Vice President Kamala Harris says the Biden administration isn’t focused on following through on its marijuana reform pledges because it’s too overwhelmed with responding to the coronavirus pandemic.
In an interview with The San Francisco Chronicle, the vice president was asked about cannabis policy and said “we haven’t yet taken that on” despite campaign promises to push for reforms like decriminalization and expunging prior marijuana records.
“Honestly, right now, we’ve been focused on getting people food, helping them stay in their apartments or in their homes, getting kids back to school, getting shots into arms,” she said. “That has been all-consuming.”
"Madame Vice President, let's talk about #weed." That's what I said to VP @KamalaHarris Monday in #Oakland. While @SenSchumer may be ready to #legalize #cannabis, here is what the VP said @eaze @leafly https://t.co/ykVPjnWJu2 via @sfchronicle pic.twitter.com/iwgxbVHI8P
— Joe Garofoli (@joegarofoli) April 6, 2021
This is the first time either Harris or President Joe Biden has publicly talked about cannabis since the November election.
But while it’s the case that the administration has prioritized addressing the COVID-19 crisis, it’s also true that the president has undertaken efforts on other issues such as the environment, infrastructure and immigration—all things that were the subject of campaign pledges that have now begun being translated into action.
Marijuana, on the other hand, has taken a back seat.
Advocates have argued that cannabis policy and coronavirus relief are not mutually exclusive. For one, ending federal marijuana prohibition could free up more states to set up tax-and-regulate systems for cannabis, creating needed jobs and revenue to aid in their economic recovery.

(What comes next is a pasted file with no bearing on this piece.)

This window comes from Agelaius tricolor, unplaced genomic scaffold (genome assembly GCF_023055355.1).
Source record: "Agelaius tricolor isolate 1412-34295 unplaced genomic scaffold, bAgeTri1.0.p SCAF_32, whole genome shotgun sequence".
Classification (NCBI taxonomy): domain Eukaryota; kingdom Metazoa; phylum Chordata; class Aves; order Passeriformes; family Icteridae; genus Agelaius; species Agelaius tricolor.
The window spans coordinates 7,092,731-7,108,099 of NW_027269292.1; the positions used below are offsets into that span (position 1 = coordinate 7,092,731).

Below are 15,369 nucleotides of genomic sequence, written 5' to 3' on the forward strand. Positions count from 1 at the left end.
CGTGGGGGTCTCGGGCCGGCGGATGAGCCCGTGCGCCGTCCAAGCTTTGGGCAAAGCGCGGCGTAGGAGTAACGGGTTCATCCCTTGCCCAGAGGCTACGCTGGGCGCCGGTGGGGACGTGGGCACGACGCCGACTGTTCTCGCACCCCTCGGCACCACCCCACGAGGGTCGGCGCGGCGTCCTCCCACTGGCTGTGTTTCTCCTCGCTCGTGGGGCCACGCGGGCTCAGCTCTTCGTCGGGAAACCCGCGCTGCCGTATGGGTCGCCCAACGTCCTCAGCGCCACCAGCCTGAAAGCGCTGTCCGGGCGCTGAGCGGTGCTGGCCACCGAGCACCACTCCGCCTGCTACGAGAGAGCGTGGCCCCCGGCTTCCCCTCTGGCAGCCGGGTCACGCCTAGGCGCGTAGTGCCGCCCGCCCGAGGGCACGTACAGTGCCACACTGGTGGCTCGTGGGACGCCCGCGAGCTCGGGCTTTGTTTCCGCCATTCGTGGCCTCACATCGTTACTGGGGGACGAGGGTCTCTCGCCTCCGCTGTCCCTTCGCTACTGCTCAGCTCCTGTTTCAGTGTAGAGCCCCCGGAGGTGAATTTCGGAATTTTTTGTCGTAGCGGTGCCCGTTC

House Speaker Nancy Pelosi (D-CA) last year defended House Democrats’ decision to include language in a COVID package that would protect banks that service the marijuana industry from being penalized by federal regulators. She said cannabis “is a therapy that has proven successful.”
Beyond that, providing those protections would help marijuana businesses access the banking system, meaning they could stop relying on cash transactions that puts workers and consumers at greater risk of being infected with the virus.
Legalization would also reduce unneeded police interactions and incarcerations that can play a role in spreading the virus.
Those arguments notwithstanding, Harris’s new comments represent another sign that cannabis reform is not seen as a priority by this administration.
Biden’s opposition to adult-use legalization “has not changed,” the White House press secretary said recently. The administration has also faced controversy after it was reported that multiple staffers were fired or otherwise punished for admitting to prior cannabis use as part of the background check process.
Harris, meanwhile, might have adopted the president’s views on cannabis, according to Bloomberg. While she sponsored a comprehensive legalization bill during her time in the Senate, she went silent on the issue since joining Biden’s ticket and more pivoted to discussing his plans to decriminalize, rather than legalize, while campaigning.
Taken together, the administration’s lack of focus on cannabis has come as a disappointment to advocates. But in the absence of White House action, Congress has made time for marijuana and could bring legislation to the fore soon.
Senate Majority Leader Chuck Schumer (D-NY) says a bill to end federal marijuana prohibition will be released “shortly,” and House Judiciary Chairman Jerrold Nadler (D-NY) plans to reintroduce his proposal, the Marijuana Opportunity, Reinvestment and Expungement (MORE) Act, as well.